• Discovery. Discovery is the longest phase of a civil case. At the outset, each party must identify individuals who might have relevant information and produce documents which are relevant to the case. Then, each party gets an opportunity to make various requests for additional information upon the other, as well as take oral deposition testimony of witnesses. Further, the parties may use the power of the court to issue subpoenas to third parties who might be in possession of relevant documents. If certain claims in the case require expert testimony, the parties may also conduct discovery on those experts.
  • Pre-trial. When discovery ends, the parties must prepare for trial. This means presenting complex evidentiary issues to the court, as well as working on how best to present a compelling narrative to a judge and/or jury through testimony and documents. In more complex cases, this can also involve the submission of trial briefs, which offer the court the parties’ arguments on the legal issues presented.
  • Trial. The big day (or days). At trial, the parties present their respective cases to a judge or jury, who will make determinations concerning disputed issues of fact and determine whether the plaintiff prevailed on each of its claims, as well as determine the amount of damages owed by a defendant if that defendant is found liable of any claim or claims.
  • Post-trial. In many cases, there are legal issues which must be addressed. For example, if a winning party is seeking recovery of its attorneys’ fees, this is commonly a post-trial determination. Conversely, a losing party may move the court for a new trial in limited circumstances. If a losing party believes that the trial court erroneously applied the law, then that party may have grounds to lodge an appeal to the higher court. This, however, is a separate process with its own timeline.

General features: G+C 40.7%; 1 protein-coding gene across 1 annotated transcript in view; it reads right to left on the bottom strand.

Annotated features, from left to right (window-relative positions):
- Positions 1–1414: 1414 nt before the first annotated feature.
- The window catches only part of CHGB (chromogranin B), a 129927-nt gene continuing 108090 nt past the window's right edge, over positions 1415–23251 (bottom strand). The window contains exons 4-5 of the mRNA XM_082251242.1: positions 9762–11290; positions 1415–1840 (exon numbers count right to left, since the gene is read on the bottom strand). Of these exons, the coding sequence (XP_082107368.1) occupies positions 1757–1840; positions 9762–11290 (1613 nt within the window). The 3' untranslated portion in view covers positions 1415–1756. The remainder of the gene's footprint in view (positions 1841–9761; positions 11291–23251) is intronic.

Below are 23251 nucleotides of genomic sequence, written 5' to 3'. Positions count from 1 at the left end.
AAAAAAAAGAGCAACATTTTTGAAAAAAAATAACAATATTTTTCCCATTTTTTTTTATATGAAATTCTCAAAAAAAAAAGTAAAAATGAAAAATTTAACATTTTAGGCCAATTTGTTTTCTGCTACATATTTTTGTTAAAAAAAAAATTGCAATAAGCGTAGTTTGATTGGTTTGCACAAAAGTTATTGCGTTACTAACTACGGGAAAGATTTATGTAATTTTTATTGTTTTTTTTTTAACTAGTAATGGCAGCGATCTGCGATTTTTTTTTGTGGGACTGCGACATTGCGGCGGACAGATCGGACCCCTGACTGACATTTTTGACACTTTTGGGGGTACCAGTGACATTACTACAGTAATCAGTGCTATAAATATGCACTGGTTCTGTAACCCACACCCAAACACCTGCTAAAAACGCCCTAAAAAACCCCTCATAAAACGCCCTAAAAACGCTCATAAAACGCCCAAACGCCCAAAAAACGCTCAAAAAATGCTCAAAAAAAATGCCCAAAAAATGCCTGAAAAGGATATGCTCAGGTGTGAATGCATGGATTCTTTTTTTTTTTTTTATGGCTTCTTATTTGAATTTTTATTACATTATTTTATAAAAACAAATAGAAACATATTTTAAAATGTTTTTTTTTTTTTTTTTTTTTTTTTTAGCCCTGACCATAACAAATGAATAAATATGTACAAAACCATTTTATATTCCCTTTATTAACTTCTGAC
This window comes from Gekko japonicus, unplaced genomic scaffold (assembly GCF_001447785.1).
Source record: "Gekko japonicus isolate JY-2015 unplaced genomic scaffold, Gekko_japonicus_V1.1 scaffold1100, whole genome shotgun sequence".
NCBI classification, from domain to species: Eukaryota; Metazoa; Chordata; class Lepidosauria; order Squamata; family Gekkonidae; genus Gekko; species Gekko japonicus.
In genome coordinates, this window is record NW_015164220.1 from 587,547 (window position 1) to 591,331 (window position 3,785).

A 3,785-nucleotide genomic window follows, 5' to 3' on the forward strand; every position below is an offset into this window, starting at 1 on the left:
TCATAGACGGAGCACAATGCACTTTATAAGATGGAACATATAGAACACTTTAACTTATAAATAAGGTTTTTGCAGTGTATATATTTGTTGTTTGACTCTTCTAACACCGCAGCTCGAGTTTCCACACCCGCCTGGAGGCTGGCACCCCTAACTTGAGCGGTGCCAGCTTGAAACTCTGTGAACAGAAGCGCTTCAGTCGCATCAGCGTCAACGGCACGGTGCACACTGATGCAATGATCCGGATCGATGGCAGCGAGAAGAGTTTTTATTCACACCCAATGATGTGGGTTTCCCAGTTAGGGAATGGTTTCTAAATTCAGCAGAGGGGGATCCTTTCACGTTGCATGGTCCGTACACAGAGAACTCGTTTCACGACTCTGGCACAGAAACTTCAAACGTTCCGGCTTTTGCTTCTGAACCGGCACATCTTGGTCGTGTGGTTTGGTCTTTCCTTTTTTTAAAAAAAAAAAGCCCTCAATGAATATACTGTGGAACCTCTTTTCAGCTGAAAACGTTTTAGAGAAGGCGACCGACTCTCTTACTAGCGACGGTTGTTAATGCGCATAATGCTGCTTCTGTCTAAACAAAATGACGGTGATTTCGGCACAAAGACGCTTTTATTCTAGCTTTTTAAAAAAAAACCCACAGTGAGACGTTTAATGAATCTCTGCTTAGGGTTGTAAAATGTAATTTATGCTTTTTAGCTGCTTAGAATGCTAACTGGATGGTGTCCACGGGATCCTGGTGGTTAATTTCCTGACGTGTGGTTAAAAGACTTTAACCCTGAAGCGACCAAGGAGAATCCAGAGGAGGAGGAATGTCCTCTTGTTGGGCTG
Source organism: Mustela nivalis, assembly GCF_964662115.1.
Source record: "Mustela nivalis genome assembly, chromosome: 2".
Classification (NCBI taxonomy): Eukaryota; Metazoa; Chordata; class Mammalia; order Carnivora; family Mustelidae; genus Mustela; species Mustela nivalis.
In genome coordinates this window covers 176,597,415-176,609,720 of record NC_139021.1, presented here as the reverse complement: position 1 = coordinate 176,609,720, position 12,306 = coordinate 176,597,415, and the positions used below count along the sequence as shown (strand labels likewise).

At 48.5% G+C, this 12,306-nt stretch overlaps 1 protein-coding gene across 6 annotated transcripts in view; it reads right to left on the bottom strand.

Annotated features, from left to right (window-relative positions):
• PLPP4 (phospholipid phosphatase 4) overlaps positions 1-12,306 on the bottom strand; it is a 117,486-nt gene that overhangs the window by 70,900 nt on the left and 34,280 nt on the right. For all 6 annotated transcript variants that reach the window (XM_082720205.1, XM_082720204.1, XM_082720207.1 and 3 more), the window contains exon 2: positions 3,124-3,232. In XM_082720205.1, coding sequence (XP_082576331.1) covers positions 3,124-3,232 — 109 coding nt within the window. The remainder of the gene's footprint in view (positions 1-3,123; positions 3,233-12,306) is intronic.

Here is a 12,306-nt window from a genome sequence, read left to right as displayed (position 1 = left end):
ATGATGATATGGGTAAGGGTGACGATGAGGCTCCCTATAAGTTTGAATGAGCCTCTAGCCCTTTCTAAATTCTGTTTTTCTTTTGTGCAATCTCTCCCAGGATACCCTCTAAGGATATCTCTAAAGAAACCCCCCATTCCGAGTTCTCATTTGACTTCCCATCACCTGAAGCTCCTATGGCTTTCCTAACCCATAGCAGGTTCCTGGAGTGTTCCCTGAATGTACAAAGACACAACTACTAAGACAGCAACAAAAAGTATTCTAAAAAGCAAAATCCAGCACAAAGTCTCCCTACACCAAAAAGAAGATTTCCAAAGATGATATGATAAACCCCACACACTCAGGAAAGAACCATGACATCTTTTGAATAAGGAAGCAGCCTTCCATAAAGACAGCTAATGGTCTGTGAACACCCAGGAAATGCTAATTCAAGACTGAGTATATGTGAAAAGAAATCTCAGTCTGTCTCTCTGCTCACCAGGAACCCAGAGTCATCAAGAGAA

Business torts

Sometimes, businesses and individuals might have claims against one another that are outside the confines of any contract. The Hermele Law Firm is well-versed in prosecuting and defending business tort claims. Some common business torts include:
  • Fraud
  • Civil theft and conversion
  • Tortious interference with contractual relations
  • Defamation and related claims
  • Breach of fiduciary duty
  • Invasion of privacy

Noncompete & Trade Secret Agreement

As a business owner, it is important to protect your rights to enforce noncompetition agreements and to protect your proprietary information. If you fail to do so, you could lose your competitive edge in the marketplace. Each state handles noncompete and trade secrets a little differently, so it is important to consult with a business litigation lawyer to understand your rights.

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Reviews And Testimonials

Client satisfaction is our highest priority; just ask our clients.

Jay was calm, encouraging, and developed a brilliant and simple strategy on how to get my money back. His strategy was successful. I got a 100% refund, and additional negotiations yielded additional benefits.

Bradley C.

Jay Hermele and his team fought for me and recouped my money that I lost to a corrupt business partner. Thank you so much Jay and folk for your consistency.

Tom M.

Jay went up against one of the toughest law firms in Denver for me. He owned it while still being conscientious about my risks and expenses. He’s very sharp, tough and ethical. I’d recommend him highly!

Kurt B.

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69 W Floyd Ave, Suite 306, Englewood,
CO 80110